Jul 29

Rails To Grails Tips – Closures and Models

One frustrating thing I’ve discovered with Grails is the way data is sent to the view pages.

In Rails, it looks a little like this:

@scenario = Secenario.new
@scenario.title = "New Scenario"
@scenario.description = "Add A Description Here"

render :view => 'create'

This snippet creates a new Scenario object, populates it, and tells Rails to render the create.rhtml file, with the @scenario object in the page’s model, helpfully known as @scenario

In Grails, it looks like this:

def scenario = new Scenario()
scenario.title = "New Scenario"
scenario.description = "Add A Description Here"

render( view: create, model: [ scenario: scenario ]) 

and, similarly, Grails knows to render the create.gsp file, and the scenario object is available to the page as scenario

Which isn’t terribly different, and fairly easy to use.

The problem comes in because of the way Grails uses closures to provide the action methods on the controllers (edit, create, delete, save, etc).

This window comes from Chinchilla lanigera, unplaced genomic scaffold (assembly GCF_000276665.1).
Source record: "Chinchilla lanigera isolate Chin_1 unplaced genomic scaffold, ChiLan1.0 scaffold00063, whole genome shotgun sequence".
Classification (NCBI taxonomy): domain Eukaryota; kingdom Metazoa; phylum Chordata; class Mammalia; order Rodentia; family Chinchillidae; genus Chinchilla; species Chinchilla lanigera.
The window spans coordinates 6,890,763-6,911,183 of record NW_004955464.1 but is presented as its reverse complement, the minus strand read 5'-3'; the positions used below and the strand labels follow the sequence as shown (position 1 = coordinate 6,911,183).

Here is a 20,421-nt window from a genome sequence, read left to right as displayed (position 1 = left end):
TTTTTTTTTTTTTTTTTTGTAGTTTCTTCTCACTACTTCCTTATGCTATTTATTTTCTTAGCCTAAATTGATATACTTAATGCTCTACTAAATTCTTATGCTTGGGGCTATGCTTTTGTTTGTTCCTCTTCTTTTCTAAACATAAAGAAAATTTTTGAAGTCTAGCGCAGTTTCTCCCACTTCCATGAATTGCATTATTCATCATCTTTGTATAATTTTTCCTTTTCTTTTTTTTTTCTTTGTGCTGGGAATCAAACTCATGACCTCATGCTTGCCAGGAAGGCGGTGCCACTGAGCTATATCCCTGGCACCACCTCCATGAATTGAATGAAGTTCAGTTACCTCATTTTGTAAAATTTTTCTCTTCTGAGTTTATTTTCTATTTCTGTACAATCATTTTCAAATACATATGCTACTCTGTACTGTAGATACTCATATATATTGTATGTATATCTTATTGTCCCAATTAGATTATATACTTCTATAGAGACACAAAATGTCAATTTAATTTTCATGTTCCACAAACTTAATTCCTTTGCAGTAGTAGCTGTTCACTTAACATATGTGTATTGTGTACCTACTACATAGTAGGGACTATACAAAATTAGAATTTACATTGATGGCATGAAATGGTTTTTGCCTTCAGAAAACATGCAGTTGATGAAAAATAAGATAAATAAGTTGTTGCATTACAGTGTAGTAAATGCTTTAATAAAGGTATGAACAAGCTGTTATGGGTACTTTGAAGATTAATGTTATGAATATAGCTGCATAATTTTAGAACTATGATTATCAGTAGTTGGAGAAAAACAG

In Grails, you might have a action method as such:

def create = {  // closure of action method here }

Now, look at the previous Grails code. Do you see the issue? Yes – create is now overloaded, and in some cases, Grails will attempt to find a page named Controller_closure_blah_blah_blah.jsp, which is obviously completely wrong.

The fix is simple:

render( view: 'create', model: [ scenario: scenario ]) 

Basically, make sure you always use quotes for your string values, even though the Groovy language allows you to leave the quotes off. Otherwise, you’ll occasionally get frustrating and confusing results.

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